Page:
Do Norfolk Terriers Like Cats?

Wanting to adopt a Norfolk Terrier and need to know if Norfolk Terrier Dogs get along cats or how do you introduce a Norfolk Terrier to a cat in the house?

For your reference, Norfolk Terrier Dogs score 4 star out of 5 in the scale of dog breeds that are good with cats.

Do Norfolk Terrier Like Cats?

Can Norfolk Terrier Dogs Get Along With Cats?

    There are canine individuals and there are pet cat individuals - yet what regarding those of us who like both? Can we have a pet cat and also a dog in our home, or are they genuinely temporal enemies?

    Rest assured, dogs and felines can become the best of good friends, or at least learn to peacefully coexist. If you currently have a feline in the house and are looking to include a dog, choosing the ideal breed will go a lengthy way toward a harmonious partnership.

    Certain breed groups are more probable to get along with pet cats than others. As an example, the Toy Group contains breeds that are affectionate as well as sociable. They were bred to be companions as well as lap warmers.

    Participants of the Sporting Group get along as well as outward bound. These carefree canines are delighted to make buddies with any person they meet, including cats.

    On the other hand, the perky Terriers were established to search and eliminate vermin. A fast-moving cat could trigger those spirited predative instincts. And the sighthounds of the Hound Group are hardwired for a chase. No cat will certainly value being the target of that kind of focus.

    Lastly, members of the Herding Group have a solid desire to herd anything that moves, including their owner and children. Some cats might find this irritating to endure.

    Remember that these are generalizations. Most canine breeds can live comfortably with a pet cat if they are trained well and socialized as young puppies.

Do Norfolk Terriers Like Cats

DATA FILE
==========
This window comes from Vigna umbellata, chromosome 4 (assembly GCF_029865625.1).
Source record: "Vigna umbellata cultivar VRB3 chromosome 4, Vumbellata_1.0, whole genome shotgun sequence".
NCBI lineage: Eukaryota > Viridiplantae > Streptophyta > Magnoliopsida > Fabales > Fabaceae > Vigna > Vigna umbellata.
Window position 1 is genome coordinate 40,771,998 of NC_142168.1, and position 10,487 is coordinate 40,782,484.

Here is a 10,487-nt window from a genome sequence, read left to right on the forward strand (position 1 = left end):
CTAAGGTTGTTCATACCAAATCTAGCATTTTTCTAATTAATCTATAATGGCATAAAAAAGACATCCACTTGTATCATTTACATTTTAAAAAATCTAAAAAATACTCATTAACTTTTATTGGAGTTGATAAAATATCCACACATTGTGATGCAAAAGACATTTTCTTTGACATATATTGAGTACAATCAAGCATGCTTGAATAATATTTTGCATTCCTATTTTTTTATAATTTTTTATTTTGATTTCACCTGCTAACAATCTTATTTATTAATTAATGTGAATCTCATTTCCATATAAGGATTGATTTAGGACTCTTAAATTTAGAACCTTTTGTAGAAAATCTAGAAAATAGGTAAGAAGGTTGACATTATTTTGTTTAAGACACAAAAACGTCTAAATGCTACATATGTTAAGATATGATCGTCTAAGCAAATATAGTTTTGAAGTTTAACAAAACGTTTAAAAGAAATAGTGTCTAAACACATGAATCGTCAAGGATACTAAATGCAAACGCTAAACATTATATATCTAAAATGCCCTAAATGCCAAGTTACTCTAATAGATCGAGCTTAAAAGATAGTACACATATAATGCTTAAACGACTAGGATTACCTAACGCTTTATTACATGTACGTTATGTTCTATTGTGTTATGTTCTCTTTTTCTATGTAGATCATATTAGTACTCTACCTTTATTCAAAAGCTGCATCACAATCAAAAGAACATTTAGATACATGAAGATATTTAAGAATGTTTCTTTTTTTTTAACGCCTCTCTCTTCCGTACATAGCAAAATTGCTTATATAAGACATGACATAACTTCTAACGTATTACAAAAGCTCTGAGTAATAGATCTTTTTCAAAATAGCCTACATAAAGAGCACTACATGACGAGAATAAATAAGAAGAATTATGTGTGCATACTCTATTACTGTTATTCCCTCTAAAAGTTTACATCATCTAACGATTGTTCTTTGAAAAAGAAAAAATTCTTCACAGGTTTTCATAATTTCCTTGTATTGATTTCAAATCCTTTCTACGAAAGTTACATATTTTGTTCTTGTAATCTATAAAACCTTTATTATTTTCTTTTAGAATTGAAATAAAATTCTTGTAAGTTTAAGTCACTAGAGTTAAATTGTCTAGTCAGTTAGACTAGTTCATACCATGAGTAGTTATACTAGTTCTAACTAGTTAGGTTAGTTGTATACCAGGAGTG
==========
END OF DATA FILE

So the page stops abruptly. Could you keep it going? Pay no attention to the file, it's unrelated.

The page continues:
Norfolk Terrier Information

Unlike the Norwich terrier, the Norfolk is slightly longer than it is tall. Like the Norwich, it is a formidable adversary to vermin and fox and can bolt and dispatch its quarry working along or with a pack. It is small, short-legged and compact, with good bone and substance. Its gait is low and driving. Its double coat is weather resistant, with the outer coat consisting of hard, wiry, straight hair about 1½ to 2 inches long, with a longer ruff. It wears a keen, intelligent expression.

Feisty, bold, inquisitive, game, scrappy, stubborn and independent, the Norfolk is all terrier. It has been called a "demon" in the field, and it loves to hunt, dig and investigate. It must be exercised in a safe area. It is clever and amiable but strong-willed.

What to do if you lose your Norfolk Terrier

If your Norfolk Terrier Dog or any other pet has gone missing and it does not have an identification tag with a phone number, you can:

1. Register your missing pet details at Pet Reunite website here.

2. List the missing pet on the Local Lost Pets Facebook Groups Here.

3. Contact the local vets to see if someone has brought in your missing pet.

4. Contact the RSPCA or Visit the RSPCA Lost Pets website and complete a Lost Pet Report.

5. Visit Lost Pets Pages of Animal Pounds.

What to do if you find a lost Norfolk Terrier

If you find a Norfolk Terrier Dog or any other pet and it does not have an identification tag with a phone number, you can:

1. Report the found pet details at Pet Reunite website here.

2. Report the missing pet on the Local Facebook Lost Pets Groups.

3. Call the Local Authority to collect the lost animal.

4. Take the pet to the local Animal Pound near to your area.

5. Take the animal to the local Vet Clinic who normally scan the animal’s microchip and contact the registered pet owner.

Laws Regarding Missing Pets

1. It is against the law to keep any animal that you find.

2. Pets are generally considered property and it is illegal to take and keep someone else’s property.

3. You must call your local animal control unit and file a FOUND AN ANIMAL report for any dog or cat you find.

4. To reclaim your lost dog, cat or other pet from the animal shelter you must pay a release fee.

5. If your dog or cat is unregistered, you will have to register your pet before you can take it home.